From Ohio History Central
The Wea Indians were members of the Miami Indians, although they lived apart from the Miami nation. The United States referred to the Weas as a separate tribe in the Treaty of Greeneville. The Weas were a small group of Indians who lived in Wisconsin at the time of first European contact. They were part of the Algonquian Indians. The Algonquian Indians consisted of various tribes that spoke similar languages. In the late 1700s and the early 1800s, the Piankashaw Indians and the Wea Indians worked closely together, often sharing the same villages. In 1820, the Weas sold their lands in Indiana to the United States. They remained in Missouri and Illinois until 1832, when they agreed to move to a reservation in Kansas. The Wea Indians did not play a major role in Ohio during the 1700s and the 1800s, but they did sign numerous treaties. In these agreements, the Weas forfeited all claims to the land in what is modern-day Ohio.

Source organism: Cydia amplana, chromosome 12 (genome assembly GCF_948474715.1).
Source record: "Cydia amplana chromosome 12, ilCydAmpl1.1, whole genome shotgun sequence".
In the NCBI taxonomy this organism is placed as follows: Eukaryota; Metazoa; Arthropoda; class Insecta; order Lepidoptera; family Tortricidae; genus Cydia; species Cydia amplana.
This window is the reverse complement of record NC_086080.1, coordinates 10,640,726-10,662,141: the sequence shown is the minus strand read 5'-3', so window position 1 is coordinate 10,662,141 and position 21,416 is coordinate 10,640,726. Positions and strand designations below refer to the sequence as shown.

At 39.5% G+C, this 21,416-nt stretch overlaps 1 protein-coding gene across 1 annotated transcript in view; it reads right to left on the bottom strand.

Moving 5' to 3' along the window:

- Hurt, R. Douglas. The Ohio Frontier: Crucible of the Old Northwest, 1720-1830. Bloomington, IN: Indiana University Press, 1996.
- Wheeler-Voegelin, Erminie, Emily J. Blasingham, and Dorothy R. Libby. An Anthropological Report on the Miami, Wea, and Eel-River Indians. New York, NY: Garland Pub. Inc., 1974.